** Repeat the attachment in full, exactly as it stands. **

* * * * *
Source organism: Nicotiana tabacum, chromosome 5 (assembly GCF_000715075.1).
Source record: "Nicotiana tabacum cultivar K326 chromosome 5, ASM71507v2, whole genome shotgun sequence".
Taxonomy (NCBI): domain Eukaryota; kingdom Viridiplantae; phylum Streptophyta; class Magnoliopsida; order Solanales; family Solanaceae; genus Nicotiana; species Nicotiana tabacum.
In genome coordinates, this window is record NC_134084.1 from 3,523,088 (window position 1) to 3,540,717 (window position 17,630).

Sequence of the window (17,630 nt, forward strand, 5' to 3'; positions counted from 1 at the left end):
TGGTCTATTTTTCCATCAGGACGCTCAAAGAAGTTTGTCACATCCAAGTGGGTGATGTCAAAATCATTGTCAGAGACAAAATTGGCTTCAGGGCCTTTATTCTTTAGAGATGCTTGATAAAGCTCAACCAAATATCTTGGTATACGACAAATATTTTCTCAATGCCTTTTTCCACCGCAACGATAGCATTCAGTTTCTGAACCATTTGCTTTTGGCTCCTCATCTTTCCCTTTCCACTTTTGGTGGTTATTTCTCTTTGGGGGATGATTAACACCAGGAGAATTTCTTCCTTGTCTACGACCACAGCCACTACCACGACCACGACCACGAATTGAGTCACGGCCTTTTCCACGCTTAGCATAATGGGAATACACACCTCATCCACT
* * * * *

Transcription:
Source organism: Nicotiana tabacum, chromosome 5 (assembly GCF_000715075.1).
Source record: "Nicotiana tabacum cultivar K326 chromosome 5, ASM71507v2, whole genome shotgun sequence".
Taxonomy (NCBI): domain Eukaryota; kingdom Viridiplantae; phylum Streptophyta; class Magnoliopsida; order Solanales; family Solanaceae; genus Nicotiana; species Nicotiana tabacum.
In genome coordinates, this window is record NC_134084.1 from 3,523,088 (window position 1) to 3,540,717 (window position 17,630).

Sequence of the window (17,630 nt, forward strand, 5' to 3'; positions counted from 1 at the left end):
TGGTCTATTTTTCCATCAGGACGCTCAAAGAAGTTTGTCACATCCAAGTGGGTGATGTCAAAATCATTGTCAGAGACAAAATTGGCTTCAGGGCCTTTATTCTTTAGAGATGCTTGATAAAGCTCAACCAAATATCTTGGTATACGACAAATATTTTCTCAATGCCTTTTTCCACCGCAACGATAGCATTCAGTTTCTGAACCATTTGCTTTTGGCTCCTCATCTTTCCCTTTCCACTTTTGGTGGTTATTTCTCTTTGGGGGATGATTAACACCAGGAGAATTTCTTCCTTGTCTACGACCACAGCCACTACCACGACCACGACCACGAATTGAGTCACGGCCTTTTCCACGCTTAGCATAATGGGAATACACACCTCATCCACT